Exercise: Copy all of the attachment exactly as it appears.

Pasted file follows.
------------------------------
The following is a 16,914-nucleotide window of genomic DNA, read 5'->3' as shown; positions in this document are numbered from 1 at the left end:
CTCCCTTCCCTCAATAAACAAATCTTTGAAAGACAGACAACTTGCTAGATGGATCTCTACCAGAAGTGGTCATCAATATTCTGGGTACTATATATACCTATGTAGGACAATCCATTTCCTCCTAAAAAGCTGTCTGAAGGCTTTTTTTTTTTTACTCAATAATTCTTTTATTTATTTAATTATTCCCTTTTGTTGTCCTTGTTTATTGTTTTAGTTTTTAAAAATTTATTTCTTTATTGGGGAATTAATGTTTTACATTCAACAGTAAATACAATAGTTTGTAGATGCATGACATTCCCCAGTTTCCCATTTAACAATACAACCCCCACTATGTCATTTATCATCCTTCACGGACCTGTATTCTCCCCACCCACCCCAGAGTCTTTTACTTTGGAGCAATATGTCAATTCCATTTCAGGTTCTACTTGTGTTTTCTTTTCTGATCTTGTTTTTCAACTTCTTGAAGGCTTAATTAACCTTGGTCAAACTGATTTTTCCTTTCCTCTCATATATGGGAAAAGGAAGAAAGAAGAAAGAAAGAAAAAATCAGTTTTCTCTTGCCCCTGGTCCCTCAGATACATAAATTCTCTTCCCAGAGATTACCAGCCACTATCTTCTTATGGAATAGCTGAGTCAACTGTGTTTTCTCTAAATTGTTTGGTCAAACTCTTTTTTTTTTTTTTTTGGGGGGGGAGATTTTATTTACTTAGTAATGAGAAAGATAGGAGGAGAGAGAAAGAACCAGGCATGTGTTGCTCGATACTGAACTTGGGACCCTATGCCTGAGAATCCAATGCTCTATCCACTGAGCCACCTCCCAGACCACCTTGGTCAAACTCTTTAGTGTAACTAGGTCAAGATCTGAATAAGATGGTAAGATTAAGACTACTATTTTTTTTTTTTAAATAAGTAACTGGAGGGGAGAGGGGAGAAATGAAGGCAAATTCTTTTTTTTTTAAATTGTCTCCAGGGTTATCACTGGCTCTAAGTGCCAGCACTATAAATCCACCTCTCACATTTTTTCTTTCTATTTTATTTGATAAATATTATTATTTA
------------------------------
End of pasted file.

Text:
The following is a 16,914-nucleotide window of genomic DNA, read 5'->3' as shown; positions in this document are numbered from 1 at the left end:
CTCCCTTCCCTCAATAAACAAATCTTTGAAAGACAGACAACTTGCTAGATGGATCTCTACCAGAAGTGGTCATCAATATTCTGGGTACTATATATACCTATGTAGGACAATCCATTTCCTCCTAAAAAGCTGTCTGAAGGCTTTTTTTTTTTTACTCAATAATTCTTTTATTTATTTAATTATTCCCTTTTGTTGTCCTTGTTTATTGTTTTAGTTTTTAAAAATTTATTTCTTTATTGGGGAATTAATGTTTTACATTCAACAGTAAATACAATAGTTTGTAGATGCATGACATTCCCCAGTTTCCCATTTAACAATACAACCCCCACTATGTCATTTATCATCCTTCACGGACCTGTATTCTCCCCACCCACCCCAGAGTCTTTTACTTTGGAGCAATATGTCAATTCCATTTCAGGTTCTACTTGTGTTTTCTTTTCTGATCTTGTTTTTCAACTTCTTGAAGGCTTAATTAACCTTGGTCAAACTGATTTTTCCTTTCCTCTCATATATGGGAAAAGGAAGAAAGAAGAAAGAAAGAAAAAATCAGTTTTCTCTTGCCCCTGGTCCCTCAGATACATAAATTCTCTTCCCAGAGATTACCAGCCACTATCTTCTTATGGAATAGCTGAGTCAACTGTGTTTTCTCTAAATTGTTTGGTCAAACTCTTTTTTTTTTTTTTTTGGGGGGGGAGATTTTATTTACTTAGTAATGAGAAAGATAGGAGGAGAGAGAAAGAACCAGGCATGTGTTGCTCGATACTGAACTTGGGACCCTATGCCTGAGAATCCAATGCTCTATCCACTGAGCCACCTCCCAGACCACCTTGGTCAAACTCTTTAGTGTAACTAGGTCAAGATCTGAATAAGATGGTAAGATTAAGACTACTATTTTTTTTTTTTAAATAAGTAACTGGAGGGGAGAGGGGAGAAATGAAGGCAAATTCTTTTTTTTTTAAATTGTCTCCAGGGTTATCACTGGCTCTAAGTGCCAGCACTATAAATCCACCTCTCACATTTTTTCTTTCTATTTTATTTGATAAATATTATTATTTA